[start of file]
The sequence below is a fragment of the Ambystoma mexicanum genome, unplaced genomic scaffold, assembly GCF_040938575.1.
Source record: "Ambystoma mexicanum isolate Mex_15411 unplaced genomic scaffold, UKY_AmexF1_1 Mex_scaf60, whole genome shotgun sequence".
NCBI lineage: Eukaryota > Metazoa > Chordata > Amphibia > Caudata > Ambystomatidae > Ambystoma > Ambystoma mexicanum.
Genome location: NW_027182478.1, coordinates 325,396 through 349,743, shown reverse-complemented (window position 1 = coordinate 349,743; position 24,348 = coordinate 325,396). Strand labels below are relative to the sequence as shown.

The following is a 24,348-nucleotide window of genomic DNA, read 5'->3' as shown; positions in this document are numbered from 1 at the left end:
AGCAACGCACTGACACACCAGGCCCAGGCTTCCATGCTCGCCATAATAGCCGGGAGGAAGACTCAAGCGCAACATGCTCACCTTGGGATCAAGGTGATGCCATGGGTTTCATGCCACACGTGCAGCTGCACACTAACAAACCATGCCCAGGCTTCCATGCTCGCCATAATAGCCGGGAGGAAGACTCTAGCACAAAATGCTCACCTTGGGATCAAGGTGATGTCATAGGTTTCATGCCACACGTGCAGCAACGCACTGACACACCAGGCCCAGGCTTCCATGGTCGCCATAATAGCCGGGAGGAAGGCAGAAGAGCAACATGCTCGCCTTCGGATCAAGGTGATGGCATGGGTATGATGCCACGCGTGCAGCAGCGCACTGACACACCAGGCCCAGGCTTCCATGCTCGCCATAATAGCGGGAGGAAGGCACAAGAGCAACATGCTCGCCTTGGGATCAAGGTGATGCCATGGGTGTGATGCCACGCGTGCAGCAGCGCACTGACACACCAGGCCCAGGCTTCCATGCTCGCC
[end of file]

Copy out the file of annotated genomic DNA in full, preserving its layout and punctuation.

The sequence below is a fragment of the Ambystoma mexicanum genome, unplaced genomic scaffold, assembly GCF_040938575.1.
Source record: "Ambystoma mexicanum isolate Mex_15411 unplaced genomic scaffold, UKY_AmexF1_1 Mex_scaf60, whole genome shotgun sequence".
NCBI lineage: Eukaryota > Metazoa > Chordata > Amphibia > Caudata > Ambystomatidae > Ambystoma > Ambystoma mexicanum.
Genome location: NW_027182478.1, coordinates 325,396 through 349,743, shown reverse-complemented (window position 1 = coordinate 349,743; position 24,348 = coordinate 325,396). Strand labels below are relative to the sequence as shown.

The following is a 24,348-nucleotide window of genomic DNA, read 5'->3' as shown; positions in this document are numbered from 1 at the left end:
AGCAACGCACTGACACACCAGGCCCAGGCTTCCATGCTCGCCATAATAGCCGGGAGGAAGACTCAAGCGCAACATGCTCACCTTGGGATCAAGGTGATGCCATGGGTTTCATGCCACACGTGCAGCTGCACACTAACAAACCATGCCCAGGCTTCCATGCTCGCCATAATAGCCGGGAGGAAGACTCTAGCACAAAATGCTCACCTTGGGATCAAGGTGATGTCATAGGTTTCATGCCACACGTGCAGCAACGCACTGACACACCAGGCCCAGGCTTCCATGGTCGCCATAATAGCCGGGAGGAAGGCAGAAGAGCAACATGCTCGCCTTCGGATCAAGGTGATGGCATGGGTATGATGCCACGCGTGCAGCAGCGCACTGACACACCAGGCCCAGGCTTCCATGCTCGCCATAATAGCGGGAGGAAGGCACAAGAGCAACATGCTCGCCTTGGGATCAAGGTGATGCCATGGGTGTGATGCCACGCGTGCAGCAGCGCACTGACACACCAGGCCCAGGCTTCCATGCTCGCC